Co-occurrences between two words provide useful insights into the semantics of those words.Consequently, numerous prior work on word embedding learning has used co-occurrences between two wordsas the training signal for learning word embeddings.However, in natural language texts it is common for multiple words to be related and co-occurring in the same context.We extend the notion of co-occurrences to cover k (≥2)-way co-occurrences among a set of k- words.Specifically, we prove a theoretical relationship between the joint probability of k (≥2) words, and the sum of l_2 norms of their embeddings. Next, we propose a learning objective motivated by our theoretical resultthat utilises k- way co-occurrences for learning word embeddings.Our experimental results show that the derived theoretical relationship does indeed hold empirically, anddespite data sparsity, for some smaller k (≤5) values, k- way embeddings perform comparably or better than 2-way embeddings in a range of tasks.
Clinical predictions using clinical data by computational methods are common in bioinformatics. However, clinical predictions using information from genomics datasets as well is not a frequently observed phenomenon in research. Precision medicine research requires information from all available datasets to provide intelligent clinical solutions. In this paper, we have attempted to create a prediction model which uses information from both clinical and genomics datasets. We have demonstrated multiclass disease predictions based on combined clinical and genomics datasets using machine learning methods. We have created an integrated dataset, using a clinical (ClinVar) and a genomics (gene expression) dataset, and trained it using instance-based learner to predict clinical diseases. We have used an innovative but simple way for multiclass classification, where the number of output classes is as high as 75. We have used Principal Component Analysis for feature selection. The classifier predicted diseases with 73\% accuracy on the integrated dataset. The results were consistent and competent when compared with other classification models. The results show that genomics information can be reliably included in datasets for clinical predictions and it can prove to be valuable in clinical diagnostics and precision medicine.
There exist two main approaches to automatically extract affective orientation: lexicon-based and corpus-based. In this work, we argue that these two methods are compatible and show that combining them can improve the accuracy of emotion classifiers. In particular, we introduce a novel variant of the Label Propagation algorithm that is tailored to distributed word representations, we apply batch gradient descent to accelerate the optimization of label propagation and to make the optimization feasible for large graphs, and we propose a reproducible method for emotion lexicon expansion. We conclude that label propagation can expand an emotion lexicon in a meaningful way and that the expanded emotion lexicon can be leveraged to improve the accuracy of an emotion classifier.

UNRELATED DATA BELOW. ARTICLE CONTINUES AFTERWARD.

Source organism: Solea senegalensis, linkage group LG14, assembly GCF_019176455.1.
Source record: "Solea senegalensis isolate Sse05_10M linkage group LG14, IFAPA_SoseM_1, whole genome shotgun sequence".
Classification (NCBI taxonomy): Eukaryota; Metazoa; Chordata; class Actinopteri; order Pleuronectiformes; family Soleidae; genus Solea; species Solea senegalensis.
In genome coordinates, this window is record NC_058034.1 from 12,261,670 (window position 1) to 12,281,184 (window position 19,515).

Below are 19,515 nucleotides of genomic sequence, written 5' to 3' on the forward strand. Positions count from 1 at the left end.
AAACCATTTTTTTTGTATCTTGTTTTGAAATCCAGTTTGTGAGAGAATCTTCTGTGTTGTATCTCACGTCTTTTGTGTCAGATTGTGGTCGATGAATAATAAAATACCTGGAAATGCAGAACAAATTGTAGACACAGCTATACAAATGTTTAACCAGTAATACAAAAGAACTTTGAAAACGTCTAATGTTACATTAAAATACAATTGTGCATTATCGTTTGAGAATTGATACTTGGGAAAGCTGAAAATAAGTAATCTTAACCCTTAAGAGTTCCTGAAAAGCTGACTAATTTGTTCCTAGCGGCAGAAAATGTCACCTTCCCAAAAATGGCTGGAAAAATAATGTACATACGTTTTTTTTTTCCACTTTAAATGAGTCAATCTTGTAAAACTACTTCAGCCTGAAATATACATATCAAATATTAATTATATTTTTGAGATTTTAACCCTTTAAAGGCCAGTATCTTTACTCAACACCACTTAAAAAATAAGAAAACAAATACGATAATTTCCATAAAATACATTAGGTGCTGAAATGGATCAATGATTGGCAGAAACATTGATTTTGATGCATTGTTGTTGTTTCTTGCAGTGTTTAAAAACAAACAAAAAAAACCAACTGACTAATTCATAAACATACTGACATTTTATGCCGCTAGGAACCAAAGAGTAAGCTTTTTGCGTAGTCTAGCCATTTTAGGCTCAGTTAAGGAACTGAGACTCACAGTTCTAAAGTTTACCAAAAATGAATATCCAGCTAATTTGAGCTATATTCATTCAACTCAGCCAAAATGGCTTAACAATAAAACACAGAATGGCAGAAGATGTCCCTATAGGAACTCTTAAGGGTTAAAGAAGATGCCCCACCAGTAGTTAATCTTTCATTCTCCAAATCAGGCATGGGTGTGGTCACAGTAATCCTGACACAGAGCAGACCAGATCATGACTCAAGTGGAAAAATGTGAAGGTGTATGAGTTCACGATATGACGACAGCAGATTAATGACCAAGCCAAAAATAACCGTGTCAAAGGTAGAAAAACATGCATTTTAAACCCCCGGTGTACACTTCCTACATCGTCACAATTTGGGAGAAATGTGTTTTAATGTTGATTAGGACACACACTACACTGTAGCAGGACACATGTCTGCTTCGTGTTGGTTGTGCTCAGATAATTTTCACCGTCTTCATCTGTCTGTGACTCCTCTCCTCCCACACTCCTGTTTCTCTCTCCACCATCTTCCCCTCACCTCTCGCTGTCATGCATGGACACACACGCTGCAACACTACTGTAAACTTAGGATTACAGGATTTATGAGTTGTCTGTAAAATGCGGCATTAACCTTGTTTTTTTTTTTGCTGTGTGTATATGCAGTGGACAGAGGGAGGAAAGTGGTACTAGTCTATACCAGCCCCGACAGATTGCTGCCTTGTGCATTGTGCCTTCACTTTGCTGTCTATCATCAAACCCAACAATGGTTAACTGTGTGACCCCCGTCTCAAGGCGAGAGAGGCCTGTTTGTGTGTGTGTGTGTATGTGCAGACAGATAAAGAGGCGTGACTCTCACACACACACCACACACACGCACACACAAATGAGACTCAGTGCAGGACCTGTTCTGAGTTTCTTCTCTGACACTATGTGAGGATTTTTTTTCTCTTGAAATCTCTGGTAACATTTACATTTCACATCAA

Liu, Qian (Beijing Institute of Technology) | Huang, Heyan (Beijing Institute of Technology) | Zhang, Guangquan (University of Technology Sydney) | Gao, Yang (Beijing Institute of Technology) | Xuan, Junyu (University of Technology Sydney) | Lu, Jie (University of Technology Sydney)
Representing the semantics of words is a fundamental task in text processing. Several research studies have shown that text and knowledge bases (KBs) are complementary sources for word embedding learning. Most existing methods only consider relationships within word-pairs in the usage of KBs. We argue that the structural information of well-organized words within the KBs is able to convey more effective and stable knowledge in capturing semantics of words. In this paper, we propose a semantic structure-based word embedding method, and introduce concept convergence and word divergence to reveal semantic structures in the word embedding learning process. To assess the effectiveness of our method, we use WordNet for training and conduct extensive experiments on word similarity, word analogy, text classification and query expansion. The experimental results show that our method outperforms state-of-the-art methods, including the methods trained solely on the corpus, and others trained on the corpus and the KBs.
For many supervised learning problems, we possess prior knowledge about which features yield similar information about the target variable. In predicting the topic of a document, we might know that two words are synonyms, or when performing image recognition, we know which pixels are adjacent. Such synonymous or neighboring features are near-duplicates and should therefore be expected to have similar weights in a good model. Here we present a framework for regularized learning in settings where one has prior knowledge about which features are expected to have similar and dissimilar weights. This prior knowledge is encoded as a graph whose vertices represent features and whose edges represent similarities and dissimilarities between them. During learning, each feature's weight is penalized by the amount it differs from the average weight of its neighbors. For text classification, regularization using graphs of word co-occurrences outperforms manifold learning and compares favorably to other recently proposed semi-supervised learning methods. For sentiment analysis, feature graphs constructed from declarative human knowledge, as well as from auxiliary task learning, significantly improve prediction accuracy.